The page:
Why us Armenian Men Should Cook Մարդու պարտականությունները

I often wonder about this one, a lot comes to mind when I think of the words “food” and the concept of “preservation of culture”.

A bit of context here, at the tender age of 23 unlike most “good” Armenian Boys, I decided to move out of home. Up until this point in my life, like most of my friends in the “ethnic” category I was living the 5 star luxury hotel lifestyle.

Fresh Sheets

Pressed Suits

Clean Toilets

Personalised BPAY services

But most importantly….. Home Cooking.

Reality rapidly changed, I not only decided to move out, I also decided to take it further by moving 2 hours away from any family.

“Mamayis Sirde Gdretsi” (Broke my mothers heart).

Whilst the experience was eye opening and life changing it also started to hit home some truths around facets which would be lost within our culture if not cared for or explored in a more genuine manner.

The practices of generations past until very recently advertised and propagated a mentality of; the man goes to work, whilst the woman stays at home taking care of the babies and cooking/cleaning.

Most millennials will reject this ideology, quiet rightfully so, however I feel currently we are on the cusp of that change. In doing so we are also stuck with a generation of confused individuals wedged between the belief of parents and beliefs of our own.

Fast forward about a year into my newfound arrangement of living near a beach and embracing an Aussie lifestyle.

One lonely Thursday night, the memory induced aromas of Armenian food decided to artificially fill my nostrils, as I sat in my small 20×20 apartment my mind was consumed with how much I would do anything to have a hearty meal prepared by my mother.

Then it hit me.

Yes my mothers cooking is fantastic and has its own elements outside of flavour/presentation, however why did it need to be prepared by my mother?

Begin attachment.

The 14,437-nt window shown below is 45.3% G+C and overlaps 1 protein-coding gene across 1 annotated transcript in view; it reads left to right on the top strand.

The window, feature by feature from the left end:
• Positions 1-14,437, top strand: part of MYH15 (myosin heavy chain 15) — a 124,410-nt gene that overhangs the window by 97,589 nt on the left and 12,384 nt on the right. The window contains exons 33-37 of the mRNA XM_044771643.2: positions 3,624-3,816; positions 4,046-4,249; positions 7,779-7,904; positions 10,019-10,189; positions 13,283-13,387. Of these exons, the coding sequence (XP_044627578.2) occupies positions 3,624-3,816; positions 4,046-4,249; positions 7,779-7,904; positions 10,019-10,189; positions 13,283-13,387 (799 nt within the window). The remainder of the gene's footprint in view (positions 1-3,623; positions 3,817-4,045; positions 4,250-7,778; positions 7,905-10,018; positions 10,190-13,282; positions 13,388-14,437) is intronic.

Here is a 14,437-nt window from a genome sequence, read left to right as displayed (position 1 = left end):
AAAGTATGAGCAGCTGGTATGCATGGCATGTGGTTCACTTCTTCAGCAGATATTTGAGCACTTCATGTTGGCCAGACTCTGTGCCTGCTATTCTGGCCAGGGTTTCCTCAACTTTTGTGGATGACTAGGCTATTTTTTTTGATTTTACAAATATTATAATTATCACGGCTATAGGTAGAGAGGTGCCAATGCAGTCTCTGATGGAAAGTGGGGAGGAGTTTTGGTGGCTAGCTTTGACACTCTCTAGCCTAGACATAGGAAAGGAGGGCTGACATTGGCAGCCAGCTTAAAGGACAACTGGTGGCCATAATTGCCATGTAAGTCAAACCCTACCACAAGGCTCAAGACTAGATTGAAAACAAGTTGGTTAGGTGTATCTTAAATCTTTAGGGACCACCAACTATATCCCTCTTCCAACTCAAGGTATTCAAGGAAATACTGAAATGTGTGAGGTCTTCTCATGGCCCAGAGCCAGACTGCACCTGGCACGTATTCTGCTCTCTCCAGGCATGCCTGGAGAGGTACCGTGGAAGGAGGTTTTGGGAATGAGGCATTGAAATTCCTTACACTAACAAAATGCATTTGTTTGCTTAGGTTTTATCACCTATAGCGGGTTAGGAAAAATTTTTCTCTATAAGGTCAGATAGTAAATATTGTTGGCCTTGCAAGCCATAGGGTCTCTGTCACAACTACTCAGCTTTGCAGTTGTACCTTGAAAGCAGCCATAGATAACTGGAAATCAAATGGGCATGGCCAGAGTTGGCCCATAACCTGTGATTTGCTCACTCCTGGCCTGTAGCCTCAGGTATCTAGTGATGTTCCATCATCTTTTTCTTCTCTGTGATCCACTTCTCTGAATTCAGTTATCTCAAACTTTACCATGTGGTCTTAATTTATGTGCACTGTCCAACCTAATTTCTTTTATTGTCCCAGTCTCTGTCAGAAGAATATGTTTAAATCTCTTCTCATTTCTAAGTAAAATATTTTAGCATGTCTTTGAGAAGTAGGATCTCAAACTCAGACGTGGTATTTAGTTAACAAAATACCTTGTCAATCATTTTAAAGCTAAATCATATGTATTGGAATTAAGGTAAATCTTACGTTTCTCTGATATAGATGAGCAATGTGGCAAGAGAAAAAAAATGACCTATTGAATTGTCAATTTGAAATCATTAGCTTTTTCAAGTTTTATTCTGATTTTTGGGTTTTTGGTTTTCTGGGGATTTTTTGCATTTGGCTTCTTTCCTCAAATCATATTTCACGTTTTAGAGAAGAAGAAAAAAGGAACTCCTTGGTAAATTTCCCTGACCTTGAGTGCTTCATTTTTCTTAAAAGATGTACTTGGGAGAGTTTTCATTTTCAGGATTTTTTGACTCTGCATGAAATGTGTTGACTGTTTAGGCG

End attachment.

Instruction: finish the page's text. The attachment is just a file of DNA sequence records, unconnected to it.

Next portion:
I started thinking about it further it became more and more apparent that not knowing how to cook some sort of a dish from your homeland is in a way, discrediting a long heritage that has come before you and losing one of the strongest advocates for cultural identity.

Men are at more risk of not having this fundamental skill set. The more we rely on others to cook for us the more illiterate we are in the universal language of cuisine.

As I sat there on the aforementioned Thursday night, lonely and not knowing what to do, I decided to take matters into my own hands.  A quick dial to both my mother and grand mother put me on the path to prepare my very first home cooked Armenian meal. Sini Goxvadz Kefte (Flat Pan Pressed Kofta).

I wrote the recipe and rough measurements down and within two hours I had made myself a meal which not only satisfied my urges but also had a very interesting bi-product.

Given the nature of the dish naturally like most Armenian dishes I had made enough to last me a week, I decided it was a good opportunity to bring the dish to work the next day and share some with my colleagues. Offering food lead to discussion, discussion lead to my colleagues completely enthralled with Armenian culture and cuisine which lead to interest in our history and language.

What a result! All this from about 2 hours work something that through more basic means would take a lot more effort. I find that cultures which advocate equality for men and women in the kitchen generally have a more reputable standing in the international community. French, Chinese, Indian, Italian and Mexican to name a few.

When we order takeout why is Armenian never an option? Having more of an interest in food can lead to a stronger presence in diaspora communities. The above cuisines can be found in droves and are not only prepared by people who are of descent from thos particular countries but also by those who have been drawn to it through their experiences over time.

Gentleman, challenge yourself. Bring the heat to your frying pan and the fire to you heart. Its not emasculating to cook and its certainly not emasculating to be proud of where you come from. Seize the opportunity to embrace something different which could genuinely have a positive impact in your life and community.

Next time you decide to just light a B.B.Q and cook some skewered meat have a little think about it. Don’t have the mentality of leaving all the other dishes to the women in your life. Take some time to learn a recipe, write it down, share it with friends. One of the most powerful statements one can make for its culture is sharing it. One of the best ways to do it is over an interesting meal.

More importantly there will come a point where you may be the only person available to pass down a family recipe to the next generation, that my friend is the point where like I speed dialed my grandmother and mother, someone may speed dial you with the same question.

What will your answer be?

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